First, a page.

Let me now move on to vaccines over Merck continues to build on its long legacy of providing extremely cost-effective products to improve human health. In the late-stage vaccines pipeline, we have 3 Phase III programs. Next slide.
I'll start with V419, our hexavalent pediatric combination vaccine containing components of currently licensed vaccines. V419 protects against Haemophilus influenza b, Hepatitis B, diphtheria, tetanus, pertussis and polio. This combination vaccine is being developed in collaboration with Sanofi-Pasteur and we anticipate filing in 2014. Next slide.
Our new best-in-class HPV vaccine, V503 builds on the innovation and success of GARDASIL by incorporating antigens against 5 additional cancer-causing HPV types. This increases the protection against HPV-related cervical cancers from 70% to over 87%. Next slide.
The Phase III program for V503 is comprised of 5 studies. The first 4 are now complete, and all primary and secondary endpoints were met. In addition, the 14,000 patient event-driven efficacy study is ongoing. This study compares V503 to GARDASIL for protection against high-grade cervical dysplasia due to the 5 new HPV subtypes in V503. The V503 program also supports filing for indication in boys. We anticipate filing V503 in 2012. Next slide.
Finally, I'd like to highlight our inactivated Herpes Zoster vaccine, V212. This vaccine is being developed to address the important unmet medical need for vaccine that prevents shingles and its complications in immunocompromised patients. Compared to healthy individuals with the same age, immunocompromised patients such as bone marrow transplant recipients and patients with cancer are at a much higher risk for shingles and the associated severe pain syndrome called post-herpetic neuralgia or PHN.
In addition, more severe disease such as disseminated Herpes Zoster is more common in these patients than otherwise healthy adults. Unfortunately, because they have a diminished immune system, live virus vaccine including ZOSTAVAX are contraindicated in immunocompromised patients. As an inactivated vaccine, V212 will complement ZOSTAVAX in meeting the unmet medical needs of patients at risk for Herpes Zoster. This slide shows the prevalence and the higher incidence rate of shingles in the patient populations that we are currently studying with V212. Next slide.
An earlier study by Ann Arvin and her colleagues at Stanford and published in the New England Journal of Medicine provides proof of concept that a heat-inactivated Varicella-Zoster virus can provide protection against shingles and PHN in immunocompromised patients. As shown in this Kaplan-Meier plot from that paper, vaccination with a heat-inactivated Varicella-Zoster virus reduced the risk of Herpes Zoster by over 60% in bone marrow transplant recipients. Next slide.
Now heat inactivation of viruses is not a process that's readily amenable for large-scale vaccine manufacturing. Merck has developed the proprietary method for inactivating the same attenuated Varicella-Zoster virus strain that's used in our ZOSTAVAX vaccine. And this process is used to manufacture V212. We are enrolling 2 Phase III trials, one in autologous hematopoietic cell transplantations, more commonly referred to as bone marrow transplantations, and the other in solid tumor malignant -- in patients with solid tumor malignancies undergoing chemotherapy and hematologic malignancies. We anticipate filing first with a bone marrow transplant data in 2014 and filing for the second indication in cancer patients at a later date.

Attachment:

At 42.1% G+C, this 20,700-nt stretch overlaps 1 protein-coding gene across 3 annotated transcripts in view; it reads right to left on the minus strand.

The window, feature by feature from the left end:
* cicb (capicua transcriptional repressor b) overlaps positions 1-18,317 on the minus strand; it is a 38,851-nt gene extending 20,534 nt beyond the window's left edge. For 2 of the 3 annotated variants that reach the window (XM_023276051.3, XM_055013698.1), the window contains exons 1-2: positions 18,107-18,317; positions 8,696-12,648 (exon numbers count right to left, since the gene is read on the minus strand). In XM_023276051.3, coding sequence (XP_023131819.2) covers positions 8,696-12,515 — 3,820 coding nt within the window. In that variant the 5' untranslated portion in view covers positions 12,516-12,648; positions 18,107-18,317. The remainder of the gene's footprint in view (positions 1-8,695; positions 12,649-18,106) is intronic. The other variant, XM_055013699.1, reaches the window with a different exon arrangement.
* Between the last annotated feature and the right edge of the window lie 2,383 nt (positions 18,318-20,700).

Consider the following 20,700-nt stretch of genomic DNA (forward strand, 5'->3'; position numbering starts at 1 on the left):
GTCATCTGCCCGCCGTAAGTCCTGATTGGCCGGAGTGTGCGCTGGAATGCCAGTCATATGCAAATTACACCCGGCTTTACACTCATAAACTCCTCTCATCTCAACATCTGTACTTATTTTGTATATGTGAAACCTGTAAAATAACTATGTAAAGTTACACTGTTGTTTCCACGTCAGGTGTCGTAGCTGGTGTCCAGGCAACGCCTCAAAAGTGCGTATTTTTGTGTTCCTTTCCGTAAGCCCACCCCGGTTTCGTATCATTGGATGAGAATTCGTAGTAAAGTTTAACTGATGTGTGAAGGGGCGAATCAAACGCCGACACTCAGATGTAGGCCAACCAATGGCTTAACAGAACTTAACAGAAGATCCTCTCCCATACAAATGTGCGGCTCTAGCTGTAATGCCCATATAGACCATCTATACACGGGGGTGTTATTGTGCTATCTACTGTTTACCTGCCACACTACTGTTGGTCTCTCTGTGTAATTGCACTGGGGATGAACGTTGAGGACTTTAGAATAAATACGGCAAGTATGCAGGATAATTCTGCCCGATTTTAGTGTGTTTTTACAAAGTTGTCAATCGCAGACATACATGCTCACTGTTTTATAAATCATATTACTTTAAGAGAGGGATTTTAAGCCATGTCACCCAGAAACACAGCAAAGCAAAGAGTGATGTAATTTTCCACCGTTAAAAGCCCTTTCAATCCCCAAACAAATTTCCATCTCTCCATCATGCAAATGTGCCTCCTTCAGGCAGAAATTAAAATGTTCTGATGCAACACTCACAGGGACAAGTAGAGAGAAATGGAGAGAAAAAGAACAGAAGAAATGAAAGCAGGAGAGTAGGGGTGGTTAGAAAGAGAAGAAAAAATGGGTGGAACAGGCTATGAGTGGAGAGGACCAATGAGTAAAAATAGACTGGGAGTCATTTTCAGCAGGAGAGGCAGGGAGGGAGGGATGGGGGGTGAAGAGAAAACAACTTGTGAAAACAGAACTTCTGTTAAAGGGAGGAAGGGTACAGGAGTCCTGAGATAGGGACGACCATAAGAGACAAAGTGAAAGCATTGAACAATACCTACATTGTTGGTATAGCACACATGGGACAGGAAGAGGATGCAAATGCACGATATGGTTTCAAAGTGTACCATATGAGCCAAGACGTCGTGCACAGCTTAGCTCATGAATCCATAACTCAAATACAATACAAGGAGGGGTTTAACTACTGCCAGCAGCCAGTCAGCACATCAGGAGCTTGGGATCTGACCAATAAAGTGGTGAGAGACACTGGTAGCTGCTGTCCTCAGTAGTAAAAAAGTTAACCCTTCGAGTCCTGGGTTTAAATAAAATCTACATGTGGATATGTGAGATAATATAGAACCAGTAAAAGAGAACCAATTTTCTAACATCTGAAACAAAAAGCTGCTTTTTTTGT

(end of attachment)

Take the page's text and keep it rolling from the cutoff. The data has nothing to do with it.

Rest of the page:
Both of these studies have regimens of 4 monthly doses, and both are endpoint-driven studies with a minimum of 1-year follow-up after the last dose of vaccine or placebo. Next slide.
So that completes the discussion of the first 3 research franchises for today. In a few minutes, we will continue the discussion that will include a more detailed look at many of the other exciting programs in our pipeline. We are improving ROI at Merck by implementing near-term actions and longer-term strategic changes. In this way, we are providing immediate improvement in ROI and will create a sustainably positive ROI in the future. As you know, we track ROI and MBV [ph] as a pipeline as part of our balanced scorecard for the company. And as I stated earlier, while I'll not get into the numbers today, I'm pleased to reiterate that we are seeing a significant improvement in generating a positive calculated ROI for Merck's R&D. Next slide.
So thank you for your attention. We're now going to take a 10-minute break, and then I'll introduce you to Mike Kamarck, who will talk about Merck BioVentures.
Peter S. Kim
So it's now my pleasure to turn the podium over to Michael Kamarck, President of Merck BioVentures who will speak to our efforts in the biosimilars arena. Mike was appointed President of Merck BioVentures in December of 2009 where he has cross-divisional responsibility for Merck's biosimilars pipeline. He's also Senior Vice President of vaccines and biologics manufacturing at Merck. Prior to joining Merck, Mike served as President, Technical Operations and Product Supply for Wyeth Pharmaceuticals. Mike?
Michael E. Kamarck
Thank you, Peter, and good morning. As Peter mentioned, biosimilars are part of Merck's balanced biologics portfolio that includes the novel biologics programs that are being discussed today. I lead a virtual division that we call Merck BioVentures, utilizes internal Merck resources and third parties in biosimilar product development in commercial planning. Next slide.
I've been working in biotechnology since its inception 30 years ago, and I never dreamed I would ever see a slide like this. As you can see in 2010, a half of the top 10 drugs in the pharmaceutical industry are biotechnology drugs. And the contribution of protein drugs are expected to grow through 2014 when it's expected that 7 of the top 10 selling drugs will be biotech medicines with combined revenues of over $50 billion.